A handful of position players that wore the two-one were outfielders Jim Fridley (1954) and Gil Coan (1955); third baseman Larry Brown (1973), brother of former O's catcher Dick; shortstop Bob Bailor (1976); Elliott Maddox (1977); second baseman Kelly Paris (1985); catcher John Stefero (1986); and first baseman David Segui (1990-1993), who wore the number during his first stint with the club.
Pitchers in the 21 club include Howie Fox (1954); Sandy Consuegra (1957); former Tigers phenom Art Houtteman (1957); Steve Stone (1979); Dave Ford (1980-1981); one-and-done Dan Morogiello (1983); relievers Mark Brown (1984), Jack O'Connor (1987), Mark Thurmond (1988-1989), and Tom Bolton (1994); free agent bust Kent Mercker (1996); and Mike Milchin (1996).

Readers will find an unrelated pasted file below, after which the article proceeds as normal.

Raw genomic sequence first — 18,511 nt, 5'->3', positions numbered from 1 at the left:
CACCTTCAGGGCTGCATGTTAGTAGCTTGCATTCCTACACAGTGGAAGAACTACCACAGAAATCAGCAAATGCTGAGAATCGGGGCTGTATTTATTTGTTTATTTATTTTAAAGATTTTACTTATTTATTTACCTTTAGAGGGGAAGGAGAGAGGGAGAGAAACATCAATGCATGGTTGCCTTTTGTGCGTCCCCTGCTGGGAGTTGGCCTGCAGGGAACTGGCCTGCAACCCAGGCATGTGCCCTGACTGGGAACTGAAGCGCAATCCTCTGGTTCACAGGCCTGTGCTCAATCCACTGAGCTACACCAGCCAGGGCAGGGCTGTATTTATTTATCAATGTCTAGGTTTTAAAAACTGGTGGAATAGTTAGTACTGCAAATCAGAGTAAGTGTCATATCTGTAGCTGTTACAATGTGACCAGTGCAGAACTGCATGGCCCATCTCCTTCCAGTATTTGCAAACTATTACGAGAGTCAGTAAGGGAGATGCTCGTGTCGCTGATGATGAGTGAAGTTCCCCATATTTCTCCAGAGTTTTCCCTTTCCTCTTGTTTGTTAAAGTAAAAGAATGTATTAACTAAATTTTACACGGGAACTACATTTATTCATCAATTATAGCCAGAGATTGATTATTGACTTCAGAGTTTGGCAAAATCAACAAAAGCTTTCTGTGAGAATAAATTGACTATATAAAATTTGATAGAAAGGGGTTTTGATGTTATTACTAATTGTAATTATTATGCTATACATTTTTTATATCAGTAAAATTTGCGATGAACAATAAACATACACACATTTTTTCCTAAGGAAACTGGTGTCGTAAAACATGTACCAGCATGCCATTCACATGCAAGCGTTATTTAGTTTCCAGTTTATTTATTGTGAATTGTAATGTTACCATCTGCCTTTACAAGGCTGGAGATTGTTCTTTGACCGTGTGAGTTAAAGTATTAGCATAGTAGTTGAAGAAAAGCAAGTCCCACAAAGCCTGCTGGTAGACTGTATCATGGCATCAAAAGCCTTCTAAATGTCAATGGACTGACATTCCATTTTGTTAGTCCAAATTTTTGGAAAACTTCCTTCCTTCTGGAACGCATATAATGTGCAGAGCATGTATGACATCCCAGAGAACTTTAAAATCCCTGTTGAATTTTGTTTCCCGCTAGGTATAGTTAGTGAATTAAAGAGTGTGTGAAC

Righthanded pitcher Jim Palmer (1965-1984) was one of the greatest pitchers in baseball history. There are plenty of numbers that serve as evidence: 268 wins, 211 complete games, 53 shutouts, 3 Cy Young Awards. But the most impressive might be his World Series wins in three different decades. No other player has accomplished this feat; "Cakes" was the only player whose Orioles career spanned all three championship seasons. The O's released Palmer in May of 1984, at which time he announced his retirement. The team retired his #22 the following season. Palmer and his #22 jersey briefly came out of the mothballs in 1991, but his comeback attempt sputtered out early in spring training. You can't blame a guy for trying, though.
The very short list of twenty-twos in Baltimore includes pitcher Dave Koslo (1954); catchers Hal Smith (1955-1956) and Joe Ginsberg (1956-1960), who were traded for one another; outfielder Dave Philley (1960-1961), who had a record-breaking 24-for-72 pinch-hitting performance in 1961; and pitchers "Fat" Jack Fisher (1962) and Dean Stone (1963).